Adobe InDesign: Up until Vellum released their 2.0 version to include print, I used InDesign to create the interiors for my paperbacks. It’s an amazing and robust program, but fussy as hell and difficult to learn. If you’re serious about having fine control over your print files, use InDesign.

Podcasts (Education)

Writing Excuses: A craft-centered podcast by Brandon Sanderson, Mary Robinette Kowal, Howard Tayler and Dan Wells. Writing Excuses runs only about 15-20 minutes and is packed with great writing advice. If you don’t have much time for podcasts but want to improve your writing, this is the show for you.

The Self-Publishing Podcast (SPP): SPP is maybe 25% craft, 75% publishing, and 100% hijinks. These guys –  Johnny B. Truant, David Wright and Sean Platt – are a lot of fun to listen to. SPP has recently been cut down to 1 hour, but they produce it every week, in addition to a huge and growing collection of other podcasts. SPP and the other Sterling & Stone podcasts are informative and funny, with lots of swearing.

The Creative Penn: Hosted by the eponymous Joanna Penn, The Creative Penn is classy and clean. Or maybe it’s just Joanna’s beautiful English accent… Regardless, this one is mostly a business podcast. Sometimes Joanna even reads my tweets during the show intro. This may be my closest brush with fame!

Ditch Diggers: This podcast is a pure craft- and trash-talk. It’s hosted by Mur Lafferty and Matt Wallace. It’s crass, it’s mean and it’s a blast. They pull no punches (from Morgan Freeman’s Fight Club basement) when talking about writing. And the traditional publishing industry, I guess. Okay, there is a business element to Ditch Diggers, but it’s directed at those who want agents and publishers. If that’s you, listen to Ditch Diggers!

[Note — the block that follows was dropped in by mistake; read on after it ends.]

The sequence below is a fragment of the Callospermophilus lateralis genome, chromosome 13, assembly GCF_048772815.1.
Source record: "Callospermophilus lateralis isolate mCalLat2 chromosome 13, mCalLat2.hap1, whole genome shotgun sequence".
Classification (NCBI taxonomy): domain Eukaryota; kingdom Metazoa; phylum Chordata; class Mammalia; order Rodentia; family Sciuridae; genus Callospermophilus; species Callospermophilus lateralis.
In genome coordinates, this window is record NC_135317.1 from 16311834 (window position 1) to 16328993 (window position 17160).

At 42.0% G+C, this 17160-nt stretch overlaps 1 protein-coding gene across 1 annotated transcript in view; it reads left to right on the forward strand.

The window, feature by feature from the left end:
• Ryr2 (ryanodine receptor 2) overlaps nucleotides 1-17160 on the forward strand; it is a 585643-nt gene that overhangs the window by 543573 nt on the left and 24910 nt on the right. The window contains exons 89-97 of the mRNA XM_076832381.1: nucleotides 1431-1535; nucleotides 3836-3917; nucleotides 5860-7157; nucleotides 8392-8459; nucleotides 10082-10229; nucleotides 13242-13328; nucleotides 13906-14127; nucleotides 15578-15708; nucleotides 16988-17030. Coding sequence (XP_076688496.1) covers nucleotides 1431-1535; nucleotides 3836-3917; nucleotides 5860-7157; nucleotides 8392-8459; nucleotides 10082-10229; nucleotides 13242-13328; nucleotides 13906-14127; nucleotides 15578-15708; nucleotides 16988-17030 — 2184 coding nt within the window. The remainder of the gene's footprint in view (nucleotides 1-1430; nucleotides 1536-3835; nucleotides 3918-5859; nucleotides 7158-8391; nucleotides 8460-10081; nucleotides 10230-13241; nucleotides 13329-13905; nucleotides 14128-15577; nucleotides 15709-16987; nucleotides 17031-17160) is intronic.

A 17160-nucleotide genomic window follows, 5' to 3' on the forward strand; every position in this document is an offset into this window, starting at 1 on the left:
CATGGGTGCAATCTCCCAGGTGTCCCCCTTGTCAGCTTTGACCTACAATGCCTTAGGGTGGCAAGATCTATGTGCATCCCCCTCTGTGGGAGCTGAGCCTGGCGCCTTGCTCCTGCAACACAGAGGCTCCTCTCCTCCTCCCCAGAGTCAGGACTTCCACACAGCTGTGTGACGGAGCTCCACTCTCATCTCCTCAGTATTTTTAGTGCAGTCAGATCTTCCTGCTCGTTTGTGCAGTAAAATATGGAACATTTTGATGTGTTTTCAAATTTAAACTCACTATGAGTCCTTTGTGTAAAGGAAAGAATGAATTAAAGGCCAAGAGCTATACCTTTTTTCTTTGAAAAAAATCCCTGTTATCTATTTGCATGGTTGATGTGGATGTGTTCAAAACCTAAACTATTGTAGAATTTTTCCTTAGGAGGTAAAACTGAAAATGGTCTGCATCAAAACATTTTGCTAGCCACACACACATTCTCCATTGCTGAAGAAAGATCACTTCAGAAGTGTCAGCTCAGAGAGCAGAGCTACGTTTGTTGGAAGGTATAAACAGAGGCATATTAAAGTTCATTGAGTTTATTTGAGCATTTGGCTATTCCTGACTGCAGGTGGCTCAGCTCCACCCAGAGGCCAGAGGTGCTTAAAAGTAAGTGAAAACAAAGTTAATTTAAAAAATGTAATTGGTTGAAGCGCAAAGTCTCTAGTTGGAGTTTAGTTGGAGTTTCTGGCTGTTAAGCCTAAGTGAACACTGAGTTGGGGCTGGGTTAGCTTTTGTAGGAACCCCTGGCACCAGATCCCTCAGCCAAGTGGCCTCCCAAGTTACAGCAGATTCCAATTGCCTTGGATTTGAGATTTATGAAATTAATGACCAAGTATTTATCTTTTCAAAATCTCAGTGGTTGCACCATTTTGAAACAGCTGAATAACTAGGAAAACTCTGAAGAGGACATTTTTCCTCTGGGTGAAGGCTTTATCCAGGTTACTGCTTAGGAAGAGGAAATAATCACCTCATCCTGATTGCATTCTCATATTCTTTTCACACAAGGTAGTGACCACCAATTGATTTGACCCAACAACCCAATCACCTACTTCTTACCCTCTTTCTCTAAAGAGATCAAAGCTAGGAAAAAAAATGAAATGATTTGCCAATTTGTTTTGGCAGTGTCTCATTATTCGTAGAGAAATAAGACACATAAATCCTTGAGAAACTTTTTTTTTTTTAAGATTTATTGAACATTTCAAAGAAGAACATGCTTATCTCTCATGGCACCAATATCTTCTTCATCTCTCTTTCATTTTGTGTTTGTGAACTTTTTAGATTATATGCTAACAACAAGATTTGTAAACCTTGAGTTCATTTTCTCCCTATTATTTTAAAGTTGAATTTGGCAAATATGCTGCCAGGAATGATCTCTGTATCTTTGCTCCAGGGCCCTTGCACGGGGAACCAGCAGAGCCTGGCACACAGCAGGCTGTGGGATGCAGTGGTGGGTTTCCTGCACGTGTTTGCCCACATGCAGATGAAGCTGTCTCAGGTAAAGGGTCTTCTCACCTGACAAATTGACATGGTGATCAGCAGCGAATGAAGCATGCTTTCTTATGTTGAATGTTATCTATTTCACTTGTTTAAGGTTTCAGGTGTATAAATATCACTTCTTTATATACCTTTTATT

I Should Be Writing: Mur’s other podcast. ISBW is much gentler and introspective than Ditch Diggers. Mur uses it to talk listeners and herself through the sometimes soul-crushing slog of writing and publishing a book. It really helps on my bad days to know that a “real” writer struggles with all of the same things that I do. Warning, though – within 2 episodes, you’ll really want to give Mur a hug.

Grammar Girl: Not a writing podcast per se, but weekly quick and dirty tips on grammar and word usage. Grammar Girl is short, fun and won’t eat a lot of your day. Like Writing Excuses, if you’re short on time but really want to learn something, add Grammar Girl to your podcast feed or channel.

The Writership Podcast: Writership isn’t quite like anything else on this list. It’s hosted by Leslie Watts and Clark Chamberlain and is an editing podcast! Each week, Leslie and Clark read out five pages of a submitted manuscript and edit it on the air. The website includes copy edits (spelling, grammar, etc.) but the podcasts addresses about broader issues like pacing, characterization and setting. I forget if I heard Leslie talk on The Creative Penn or SPP, but I’ve been listening to Writership ever since and trying to get my nerve up to submit a few pages.

Story Grid & The Story Grid Roundtable: A pair of podcasts about editing your book. Not copy editing (getting your spelling an punctuation correct), but developmental editing. It really gets into the nitty-gritty of story structure, and is well worth the time it will take you to get familiar with the Story Grid theory.